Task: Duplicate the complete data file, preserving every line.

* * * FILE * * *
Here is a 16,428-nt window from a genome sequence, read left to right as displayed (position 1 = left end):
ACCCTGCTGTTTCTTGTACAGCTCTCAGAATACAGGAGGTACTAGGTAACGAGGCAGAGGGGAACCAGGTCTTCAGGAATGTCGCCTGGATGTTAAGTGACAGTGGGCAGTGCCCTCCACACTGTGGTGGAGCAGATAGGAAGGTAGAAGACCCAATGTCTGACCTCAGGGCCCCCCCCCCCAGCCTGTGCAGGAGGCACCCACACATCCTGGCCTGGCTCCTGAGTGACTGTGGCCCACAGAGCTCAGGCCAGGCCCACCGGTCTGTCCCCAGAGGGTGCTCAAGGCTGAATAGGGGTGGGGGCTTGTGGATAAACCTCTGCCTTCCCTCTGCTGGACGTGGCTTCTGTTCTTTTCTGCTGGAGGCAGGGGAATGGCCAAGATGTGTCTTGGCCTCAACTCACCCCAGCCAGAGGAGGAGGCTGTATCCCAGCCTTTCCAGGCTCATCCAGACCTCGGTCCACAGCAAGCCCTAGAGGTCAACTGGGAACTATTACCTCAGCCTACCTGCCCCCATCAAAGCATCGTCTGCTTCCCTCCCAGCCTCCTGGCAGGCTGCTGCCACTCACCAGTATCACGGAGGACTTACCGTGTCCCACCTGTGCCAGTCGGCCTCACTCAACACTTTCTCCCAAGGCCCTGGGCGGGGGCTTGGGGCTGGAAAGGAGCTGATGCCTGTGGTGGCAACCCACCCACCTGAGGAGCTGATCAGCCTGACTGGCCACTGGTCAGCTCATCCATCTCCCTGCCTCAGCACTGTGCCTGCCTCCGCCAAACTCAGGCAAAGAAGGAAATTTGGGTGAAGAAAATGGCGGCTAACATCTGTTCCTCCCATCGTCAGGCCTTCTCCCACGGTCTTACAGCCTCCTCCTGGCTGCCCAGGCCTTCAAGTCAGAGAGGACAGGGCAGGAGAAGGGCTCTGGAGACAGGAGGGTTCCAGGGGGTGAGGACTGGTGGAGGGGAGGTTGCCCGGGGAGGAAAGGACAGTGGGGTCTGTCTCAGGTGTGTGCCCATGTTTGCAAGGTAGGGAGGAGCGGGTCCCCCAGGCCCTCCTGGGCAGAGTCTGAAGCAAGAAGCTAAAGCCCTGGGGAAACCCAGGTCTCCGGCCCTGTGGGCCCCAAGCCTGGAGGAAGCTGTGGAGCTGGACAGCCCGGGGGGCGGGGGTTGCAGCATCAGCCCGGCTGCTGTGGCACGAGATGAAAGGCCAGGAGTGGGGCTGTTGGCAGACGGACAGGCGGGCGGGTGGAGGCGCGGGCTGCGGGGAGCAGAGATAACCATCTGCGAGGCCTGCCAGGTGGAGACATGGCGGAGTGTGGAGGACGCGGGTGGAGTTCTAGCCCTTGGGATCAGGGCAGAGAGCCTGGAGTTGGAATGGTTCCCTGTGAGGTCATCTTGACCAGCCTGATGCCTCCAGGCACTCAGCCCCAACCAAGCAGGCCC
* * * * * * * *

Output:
Here is a 16,428-nt window from a genome sequence, read left to right as displayed (position 1 = left end):
ACCCTGCTGTTTCTTGTACAGCTCTCAGAATACAGGAGGTACTAGGTAACGAGGCAGAGGGGAACCAGGTCTTCAGGAATGTCGCCTGGATGTTAAGTGACAGTGGGCAGTGCCCTCCACACTGTGGTGGAGCAGATAGGAAGGTAGAAGACCCAATGTCTGACCTCAGGGCCCCCCCCCCCAGCCTGTGCAGGAGGCACCCACACATCCTGGCCTGGCTCCTGAGTGACTGTGGCCCACAGAGCTCAGGCCAGGCCCACCGGTCTGTCCCCAGAGGGTGCTCAAGGCTGAATAGGGGTGGGGGCTTGTGGATAAACCTCTGCCTTCCCTCTGCTGGACGTGGCTTCTGTTCTTTTCTGCTGGAGGCAGGGGAATGGCCAAGATGTGTCTTGGCCTCAACTCACCCCAGCCAGAGGAGGAGGCTGTATCCCAGCCTTTCCAGGCTCATCCAGACCTCGGTCCACAGCAAGCCCTAGAGGTCAACTGGGAACTATTACCTCAGCCTACCTGCCCCCATCAAAGCATCGTCTGCTTCCCTCCCAGCCTCCTGGCAGGCTGCTGCCACTCACCAGTATCACGGAGGACTTACCGTGTCCCACCTGTGCCAGTCGGCCTCACTCAACACTTTCTCCCAAGGCCCTGGGCGGGGGCTTGGGGCTGGAAAGGAGCTGATGCCTGTGGTGGCAACCCACCCACCTGAGGAGCTGATCAGCCTGACTGGCCACTGGTCAGCTCATCCATCTCCCTGCCTCAGCACTGTGCCTGCCTCCGCCAAACTCAGGCAAAGAAGGAAATTTGGGTGAAGAAAATGGCGGCTAACATCTGTTCCTCCCATCGTCAGGCCTTCTCCCACGGTCTTACAGCCTCCTCCTGGCTGCCCAGGCCTTCAAGTCAGAGAGGACAGGGCAGGAGAAGGGCTCTGGAGACAGGAGGGTTCCAGGGGGTGAGGACTGGTGGAGGGGAGGTTGCCCGGGGAGGAAAGGACAGTGGGGTCTGTCTCAGGTGTGTGCCCATGTTTGCAAGGTAGGGAGGAGCGGGTCCCCCAGGCCCTCCTGGGCAGAGTCTGAAGCAAGAAGCTAAAGCCCTGGGGAAACCCAGGTCTCCGGCCCTGTGGGCCCCAAGCCTGGAGGAAGCTGTGGAGCTGGACAGCCCGGGGGGCGGGGGTTGCAGCATCAGCCCGGCTGCTGTGGCACGAGATGAAAGGCCAGGAGTGGGGCTGTTGGCAGACGGACAGGCGGGCGGGTGGAGGCGCGGGCTGCGGGGAGCAGAGATAACCATCTGCGAGGCCTGCCAGGTGGAGACATGGCGGAGTGTGGAGGACGCGGGTGGAGTTCTAGCCCTTGGGATCAGGGCAGAGAGCCTGGAGTTGGAATGGTTCCCTGTGAGGTCATCTTGACCAGCCTGATGCCTCCAGGCACTCAGCCCCAACCAAGCAGGCCC